The coronavirus pandemic has created a perfect storm for scammers seeking to defraud panicked, isolated and emotionally vulnerable targets, experts say.
“I think we are in for a wild ride,” said Frank McKenna, an anti-fraud expert who has studied organized fraud networks in Canada and the United States. “We have this unprecedented global fear and panic. I’ve never seen an environment quite as ripe for fraud as now.”
The COVID-19 pandemic has caused a dramatic rise in unemployment and financial stress, which is an optimal market disruption for scammers to exploit, according to McKenna. Meanwhile, most of the world has been put into physical isolation — creating a divide-and-conquer environment that predators thrive in.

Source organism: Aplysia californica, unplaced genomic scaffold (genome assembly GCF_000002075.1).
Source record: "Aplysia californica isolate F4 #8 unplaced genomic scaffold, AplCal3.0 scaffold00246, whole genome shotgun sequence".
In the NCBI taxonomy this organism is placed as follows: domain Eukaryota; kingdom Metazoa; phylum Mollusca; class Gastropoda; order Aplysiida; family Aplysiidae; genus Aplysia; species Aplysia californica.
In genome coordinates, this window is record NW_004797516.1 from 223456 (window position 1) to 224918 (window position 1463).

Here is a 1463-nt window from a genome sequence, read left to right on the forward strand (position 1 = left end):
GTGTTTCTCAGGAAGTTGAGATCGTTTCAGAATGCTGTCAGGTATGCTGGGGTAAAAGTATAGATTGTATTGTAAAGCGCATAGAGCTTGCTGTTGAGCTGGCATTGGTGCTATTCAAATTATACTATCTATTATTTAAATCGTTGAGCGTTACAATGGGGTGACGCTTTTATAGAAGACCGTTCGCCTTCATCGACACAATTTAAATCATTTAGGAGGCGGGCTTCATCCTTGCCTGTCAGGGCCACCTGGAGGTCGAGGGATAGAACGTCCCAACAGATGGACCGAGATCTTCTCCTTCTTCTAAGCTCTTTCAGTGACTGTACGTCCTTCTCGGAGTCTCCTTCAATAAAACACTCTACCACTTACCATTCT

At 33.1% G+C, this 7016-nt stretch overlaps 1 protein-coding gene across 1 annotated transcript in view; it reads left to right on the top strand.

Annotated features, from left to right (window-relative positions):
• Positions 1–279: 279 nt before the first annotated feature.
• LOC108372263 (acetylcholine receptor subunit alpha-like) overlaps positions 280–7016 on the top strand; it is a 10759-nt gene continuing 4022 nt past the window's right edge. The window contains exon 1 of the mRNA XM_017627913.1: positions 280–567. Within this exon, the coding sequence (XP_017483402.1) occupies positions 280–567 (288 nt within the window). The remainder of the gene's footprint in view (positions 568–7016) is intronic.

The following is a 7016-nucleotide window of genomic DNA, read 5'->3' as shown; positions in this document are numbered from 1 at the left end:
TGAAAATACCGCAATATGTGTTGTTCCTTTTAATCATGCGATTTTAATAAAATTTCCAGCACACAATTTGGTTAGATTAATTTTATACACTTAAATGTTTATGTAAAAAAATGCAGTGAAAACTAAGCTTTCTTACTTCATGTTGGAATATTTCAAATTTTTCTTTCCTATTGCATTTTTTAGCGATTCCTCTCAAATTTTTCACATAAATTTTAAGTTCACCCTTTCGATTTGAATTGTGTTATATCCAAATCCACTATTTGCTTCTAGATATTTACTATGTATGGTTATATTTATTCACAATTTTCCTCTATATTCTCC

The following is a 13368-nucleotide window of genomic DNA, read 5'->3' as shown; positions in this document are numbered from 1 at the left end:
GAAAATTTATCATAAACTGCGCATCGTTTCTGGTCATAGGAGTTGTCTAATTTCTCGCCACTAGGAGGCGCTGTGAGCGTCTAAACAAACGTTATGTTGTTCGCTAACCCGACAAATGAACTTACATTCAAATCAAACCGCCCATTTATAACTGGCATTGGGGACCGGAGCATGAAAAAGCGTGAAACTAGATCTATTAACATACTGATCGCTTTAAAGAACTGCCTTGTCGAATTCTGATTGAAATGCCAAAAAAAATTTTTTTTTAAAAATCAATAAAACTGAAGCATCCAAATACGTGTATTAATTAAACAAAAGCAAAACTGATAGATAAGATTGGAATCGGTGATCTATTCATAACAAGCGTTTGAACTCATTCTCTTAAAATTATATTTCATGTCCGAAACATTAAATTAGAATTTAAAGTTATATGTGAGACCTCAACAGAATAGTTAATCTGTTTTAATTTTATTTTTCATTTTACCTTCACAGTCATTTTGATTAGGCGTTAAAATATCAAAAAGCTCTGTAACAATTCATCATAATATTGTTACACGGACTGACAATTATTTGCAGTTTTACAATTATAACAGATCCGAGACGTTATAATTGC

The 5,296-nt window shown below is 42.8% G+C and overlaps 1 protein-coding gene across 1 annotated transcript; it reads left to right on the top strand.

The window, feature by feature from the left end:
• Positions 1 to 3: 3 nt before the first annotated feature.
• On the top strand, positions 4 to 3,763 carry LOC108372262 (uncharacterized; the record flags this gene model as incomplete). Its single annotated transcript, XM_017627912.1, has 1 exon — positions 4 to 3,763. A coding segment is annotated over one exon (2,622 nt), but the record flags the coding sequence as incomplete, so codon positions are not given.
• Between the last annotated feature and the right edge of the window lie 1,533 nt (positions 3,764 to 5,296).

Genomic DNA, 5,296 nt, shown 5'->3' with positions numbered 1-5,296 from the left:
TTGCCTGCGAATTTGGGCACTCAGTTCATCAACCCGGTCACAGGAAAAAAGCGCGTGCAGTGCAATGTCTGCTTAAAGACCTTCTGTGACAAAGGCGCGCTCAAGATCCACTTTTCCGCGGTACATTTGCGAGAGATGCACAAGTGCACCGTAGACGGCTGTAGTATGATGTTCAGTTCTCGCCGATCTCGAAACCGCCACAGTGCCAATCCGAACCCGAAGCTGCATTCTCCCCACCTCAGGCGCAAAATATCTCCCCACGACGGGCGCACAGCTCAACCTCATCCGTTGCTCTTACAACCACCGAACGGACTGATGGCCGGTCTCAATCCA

McKenna said in his studies, fraudsters in Canada work in well-organized rings that share information about successful scams. And it’s believed these networks are swinging into overdrive because of an increased supply of victims who are separated from normal social networks, which tend to offer support and advice.
And yet the world is extremely interconnected online, and a great deal of fraud now takes place in cyberspace, meaning fraudsters have a captive and receptive audience.
“People are inundated,” McKenna said. “They are on the internet looking for answers and they don’t know what’s real.”
This target-rich environment is compounded because the world is awash in promises of stimulus spending and financial assistance, McKenna said. Meanwhile, government agencies are issuing alerts regarding COVID-19 circumstances.
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